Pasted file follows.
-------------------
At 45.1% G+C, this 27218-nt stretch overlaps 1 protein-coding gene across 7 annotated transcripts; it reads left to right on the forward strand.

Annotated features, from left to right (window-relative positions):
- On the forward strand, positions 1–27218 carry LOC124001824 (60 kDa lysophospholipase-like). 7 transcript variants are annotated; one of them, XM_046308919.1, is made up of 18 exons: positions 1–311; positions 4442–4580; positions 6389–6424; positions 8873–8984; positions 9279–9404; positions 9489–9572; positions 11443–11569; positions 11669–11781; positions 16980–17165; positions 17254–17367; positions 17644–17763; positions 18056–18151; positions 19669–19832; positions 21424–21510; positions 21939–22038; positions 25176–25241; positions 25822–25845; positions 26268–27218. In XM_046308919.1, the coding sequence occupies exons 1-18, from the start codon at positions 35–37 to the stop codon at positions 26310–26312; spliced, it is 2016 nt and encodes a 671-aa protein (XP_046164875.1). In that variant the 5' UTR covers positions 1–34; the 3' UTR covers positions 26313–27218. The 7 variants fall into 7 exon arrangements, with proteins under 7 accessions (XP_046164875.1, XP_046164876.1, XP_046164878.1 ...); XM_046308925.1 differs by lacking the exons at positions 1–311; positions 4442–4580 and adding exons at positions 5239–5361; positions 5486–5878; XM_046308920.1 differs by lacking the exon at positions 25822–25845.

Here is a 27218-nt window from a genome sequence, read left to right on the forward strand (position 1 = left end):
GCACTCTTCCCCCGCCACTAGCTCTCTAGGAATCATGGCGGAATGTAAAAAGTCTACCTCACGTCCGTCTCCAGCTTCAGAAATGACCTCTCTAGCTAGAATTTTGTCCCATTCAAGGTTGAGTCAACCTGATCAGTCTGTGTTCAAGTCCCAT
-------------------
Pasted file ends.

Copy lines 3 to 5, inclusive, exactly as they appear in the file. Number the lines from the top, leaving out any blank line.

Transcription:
- On the forward strand, positions 1–27218 carry LOC124001824 (60 kDa lysophospholipase-like). 7 transcript variants are annotated; one of them, XM_046308919.1, is made up of 18 exons: positions 1–311; positions 4442–4580; positions 6389–6424; positions 8873–8984; positions 9279–9404; positions 9489–9572; positions 11443–11569; positions 11669–11781; positions 16980–17165; positions 17254–17367; positions 17644–17763; positions 18056–18151; positions 19669–19832; positions 21424–21510; positions 21939–22038; positions 25176–25241; positions 25822–25845; positions 26268–27218. In XM_046308919.1, the coding sequence occupies exons 1-18, from the start codon at positions 35–37 to the stop codon at positions 26310–26312; spliced, it is 2016 nt and encodes a 671-aa protein (XP_046164875.1). In that variant the 5' UTR covers positions 1–34; the 3' UTR covers positions 26313–27218. The 7 variants fall into 7 exon arrangements, with proteins under 7 accessions (XP_046164875.1, XP_046164876.1, XP_046164878.1 ...); XM_046308925.1 differs by lacking the exons at positions 1–311; positions 4442–4580 and adding exons at positions 5239–5361; positions 5486–5878; XM_046308920.1 differs by lacking the exon at positions 25822–25845.

Here is a 27218-nt window from a genome sequence, read left to right on the forward strand (position 1 = left end):
GCACTCTTCCCCCGCCACTAGCTCTCTAGGAATCATGGCGGAATGTAAAAAGTCTACCTCACGTCCGTCTCCAGCTTCAGAAATGACCTCTCTAGCTAGAATTTTGTCCCATTCAAGGTTGAGTCAACCTGATCAGTCTGTGTTCAAGTCCCAT